Seeing Through Walls 163

An anonymous reader writes "Researchers at MIT's Lincoln Lab have developed new radar technology that provides real-time video of what's going on behind solid walls. 'The researchers’ device is an unassuming array of antenna arranged into two rows — eight receiving elements on top, 13 transmitting ones below — and some computing equipment, all mounted onto a movable cart. But it has powerful implications for military operations, especially "urban combat situations," says Gregory Charvat, technical staff at Lincoln Lab and the leader of the project.' ... each time the waves hit the wall, the concrete blocks more than 99 percent of them from passing through. And that’s only half the battle: Once the waves bounce off any targets, they must pass back through the wall to reach the radar’s receivers — and again, 99 percent don’t make it. By the time it hits the receivers, the signal is reduced to about 0.0025 percent of its original strength. But according to Charvat, signal loss from the wall is not even the main challenge. "[Signal] amplifiers are cheap," he says. What has been difficult for through-wall radar systems is achieving the speed, resolution and range necessary to be useful in real time (PDF).'"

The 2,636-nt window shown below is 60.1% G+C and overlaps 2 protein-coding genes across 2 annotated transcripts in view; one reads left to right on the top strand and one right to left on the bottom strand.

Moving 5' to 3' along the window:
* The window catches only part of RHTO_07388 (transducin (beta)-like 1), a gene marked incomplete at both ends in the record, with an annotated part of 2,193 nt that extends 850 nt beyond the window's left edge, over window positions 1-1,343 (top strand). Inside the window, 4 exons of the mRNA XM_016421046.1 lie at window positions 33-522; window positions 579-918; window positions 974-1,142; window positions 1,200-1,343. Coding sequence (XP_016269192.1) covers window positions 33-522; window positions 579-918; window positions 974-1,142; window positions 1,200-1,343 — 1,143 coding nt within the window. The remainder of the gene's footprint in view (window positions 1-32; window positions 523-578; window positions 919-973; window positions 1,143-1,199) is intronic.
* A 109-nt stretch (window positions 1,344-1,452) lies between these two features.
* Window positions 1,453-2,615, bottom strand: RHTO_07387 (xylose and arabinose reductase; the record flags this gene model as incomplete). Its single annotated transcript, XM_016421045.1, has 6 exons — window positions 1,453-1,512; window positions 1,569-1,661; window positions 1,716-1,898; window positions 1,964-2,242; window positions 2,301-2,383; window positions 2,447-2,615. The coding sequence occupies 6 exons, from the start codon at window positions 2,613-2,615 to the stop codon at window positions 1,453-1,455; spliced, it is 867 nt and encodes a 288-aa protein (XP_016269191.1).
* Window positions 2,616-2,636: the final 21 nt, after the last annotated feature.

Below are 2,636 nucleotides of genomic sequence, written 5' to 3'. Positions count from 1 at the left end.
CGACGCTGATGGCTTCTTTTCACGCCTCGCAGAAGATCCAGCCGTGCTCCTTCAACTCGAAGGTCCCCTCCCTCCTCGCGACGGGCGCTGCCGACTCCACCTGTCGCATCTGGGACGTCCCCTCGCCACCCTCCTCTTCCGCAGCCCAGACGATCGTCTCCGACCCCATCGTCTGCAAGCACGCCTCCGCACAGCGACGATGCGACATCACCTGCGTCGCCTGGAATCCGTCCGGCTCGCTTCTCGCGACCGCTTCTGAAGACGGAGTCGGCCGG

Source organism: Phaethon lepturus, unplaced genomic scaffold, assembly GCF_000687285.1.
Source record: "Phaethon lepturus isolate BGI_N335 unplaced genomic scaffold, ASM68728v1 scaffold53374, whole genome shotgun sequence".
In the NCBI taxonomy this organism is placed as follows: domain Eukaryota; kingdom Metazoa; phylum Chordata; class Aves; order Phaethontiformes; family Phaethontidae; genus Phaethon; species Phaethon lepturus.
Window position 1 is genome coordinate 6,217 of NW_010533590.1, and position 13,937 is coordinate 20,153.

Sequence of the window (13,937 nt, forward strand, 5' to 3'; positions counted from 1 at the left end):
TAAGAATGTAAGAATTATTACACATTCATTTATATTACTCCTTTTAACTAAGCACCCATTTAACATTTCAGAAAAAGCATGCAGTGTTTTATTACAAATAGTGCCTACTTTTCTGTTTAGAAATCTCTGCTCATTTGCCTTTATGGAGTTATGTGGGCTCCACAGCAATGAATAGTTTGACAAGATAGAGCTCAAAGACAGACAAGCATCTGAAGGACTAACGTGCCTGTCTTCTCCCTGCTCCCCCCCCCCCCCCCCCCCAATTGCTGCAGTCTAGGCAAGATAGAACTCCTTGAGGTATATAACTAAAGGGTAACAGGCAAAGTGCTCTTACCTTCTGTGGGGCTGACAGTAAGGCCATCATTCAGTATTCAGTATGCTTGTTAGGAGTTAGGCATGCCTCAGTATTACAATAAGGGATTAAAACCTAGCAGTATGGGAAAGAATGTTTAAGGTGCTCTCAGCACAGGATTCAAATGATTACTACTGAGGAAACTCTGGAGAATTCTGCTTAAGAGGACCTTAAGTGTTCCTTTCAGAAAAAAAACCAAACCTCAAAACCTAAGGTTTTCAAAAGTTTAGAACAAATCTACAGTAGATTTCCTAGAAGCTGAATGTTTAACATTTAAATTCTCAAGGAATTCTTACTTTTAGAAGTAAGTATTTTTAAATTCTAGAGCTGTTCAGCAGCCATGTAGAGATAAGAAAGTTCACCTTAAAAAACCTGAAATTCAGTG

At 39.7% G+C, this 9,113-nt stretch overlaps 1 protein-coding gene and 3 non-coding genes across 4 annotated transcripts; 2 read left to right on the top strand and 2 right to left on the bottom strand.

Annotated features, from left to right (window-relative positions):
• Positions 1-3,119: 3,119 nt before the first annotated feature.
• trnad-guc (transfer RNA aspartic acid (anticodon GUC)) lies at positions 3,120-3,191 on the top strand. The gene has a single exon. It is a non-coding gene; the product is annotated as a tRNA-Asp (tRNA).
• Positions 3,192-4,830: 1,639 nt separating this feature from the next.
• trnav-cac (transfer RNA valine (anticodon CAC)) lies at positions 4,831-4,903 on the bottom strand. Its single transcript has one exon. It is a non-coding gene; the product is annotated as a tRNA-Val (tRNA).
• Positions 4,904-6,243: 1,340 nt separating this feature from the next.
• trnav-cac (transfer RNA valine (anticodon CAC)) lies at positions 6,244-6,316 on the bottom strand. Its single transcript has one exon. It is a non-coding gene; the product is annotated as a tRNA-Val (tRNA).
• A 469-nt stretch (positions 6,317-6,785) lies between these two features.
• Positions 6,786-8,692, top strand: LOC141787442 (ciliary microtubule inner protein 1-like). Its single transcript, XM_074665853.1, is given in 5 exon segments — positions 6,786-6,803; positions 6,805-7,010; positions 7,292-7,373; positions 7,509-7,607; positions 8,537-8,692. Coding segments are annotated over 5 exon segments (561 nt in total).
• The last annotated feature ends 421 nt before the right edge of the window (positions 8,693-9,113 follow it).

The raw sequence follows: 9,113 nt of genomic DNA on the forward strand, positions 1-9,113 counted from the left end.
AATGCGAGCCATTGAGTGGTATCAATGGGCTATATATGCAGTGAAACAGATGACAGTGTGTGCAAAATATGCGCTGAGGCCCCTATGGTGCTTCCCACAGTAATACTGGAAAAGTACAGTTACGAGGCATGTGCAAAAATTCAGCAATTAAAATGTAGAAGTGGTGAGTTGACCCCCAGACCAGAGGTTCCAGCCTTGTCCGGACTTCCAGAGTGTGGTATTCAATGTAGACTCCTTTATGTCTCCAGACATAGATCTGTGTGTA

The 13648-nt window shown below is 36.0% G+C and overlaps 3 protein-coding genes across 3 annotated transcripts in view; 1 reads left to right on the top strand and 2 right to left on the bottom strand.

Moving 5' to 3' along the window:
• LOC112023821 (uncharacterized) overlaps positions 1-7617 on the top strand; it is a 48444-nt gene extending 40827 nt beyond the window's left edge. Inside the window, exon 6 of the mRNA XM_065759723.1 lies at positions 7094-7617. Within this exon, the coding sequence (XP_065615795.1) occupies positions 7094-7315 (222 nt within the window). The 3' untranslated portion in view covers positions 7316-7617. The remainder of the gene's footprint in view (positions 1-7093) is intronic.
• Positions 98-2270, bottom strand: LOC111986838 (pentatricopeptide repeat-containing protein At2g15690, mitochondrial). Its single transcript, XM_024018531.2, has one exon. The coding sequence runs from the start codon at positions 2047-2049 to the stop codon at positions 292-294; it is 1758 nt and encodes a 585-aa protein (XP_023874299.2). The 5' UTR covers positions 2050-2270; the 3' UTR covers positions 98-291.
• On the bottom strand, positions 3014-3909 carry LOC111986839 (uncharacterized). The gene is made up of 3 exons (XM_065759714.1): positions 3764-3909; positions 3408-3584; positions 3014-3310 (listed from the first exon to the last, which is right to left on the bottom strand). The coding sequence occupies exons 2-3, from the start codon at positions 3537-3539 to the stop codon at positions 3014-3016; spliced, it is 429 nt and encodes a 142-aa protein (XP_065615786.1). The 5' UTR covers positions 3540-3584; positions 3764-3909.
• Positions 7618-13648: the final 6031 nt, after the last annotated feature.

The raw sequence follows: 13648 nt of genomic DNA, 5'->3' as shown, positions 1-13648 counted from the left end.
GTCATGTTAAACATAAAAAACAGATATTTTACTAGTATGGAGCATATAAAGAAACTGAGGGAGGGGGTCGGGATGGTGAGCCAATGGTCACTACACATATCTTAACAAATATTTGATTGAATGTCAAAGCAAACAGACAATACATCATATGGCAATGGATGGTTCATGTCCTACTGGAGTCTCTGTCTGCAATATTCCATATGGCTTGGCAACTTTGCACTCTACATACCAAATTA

Apple Wants To Store Your History In the Cloud 99

bizwriter writes "Most online backup is about keeping the latest and greatest version of what resides on a device, whether a PC, tablet, or smartphone. Three recent patent filings suggest that Apple has a super version of backup on its mind. Someone would be able to go into an application (like iTunes or the App Store), find what material was available at a previous time, and recover any or all of what once was there without having to use a separate recovery program."

Anniston, Alabama To Censor Employees' Facebook Pages 338

ISurfTooMuch writes "If you're a city employee in Anniston, AL, you'd better watch what you say on Facebook. Under a proposal being considered by the City Council, employees would be banned from posting anything 'negative' or 'embarrassing' about the city. Note that they aren't talking about official city pages here, but employees' personal pages. Anyone care to educate these clowns on the existence of the First Amendment?"
The Courts

Netflix Prize Sequel Cancelled Over Privacy Concerns 65

An anonymous reader writes "Netflix just announced that they have cancelled the sequel to the Netflix Prize, which was promised last year. Netflix made the choice after they were sued over privacy concerns. The prize involves releasing large amounts of data about users' movie preferences, which raised concerns from the Federal Trade Commission and a lawsuit from KamberLaw LLC. Netflix's Neil Hunt said, 'We have reached an understanding with the FTC and have settled the lawsuit with plaintiffs. The resolution to both matters involves certain parameters for how we use Netflix data in any future research programs.'"

C'est magnifique, mais ce n'est pas l'Informatique. -- Bosquet [on seeing the IBM 4341]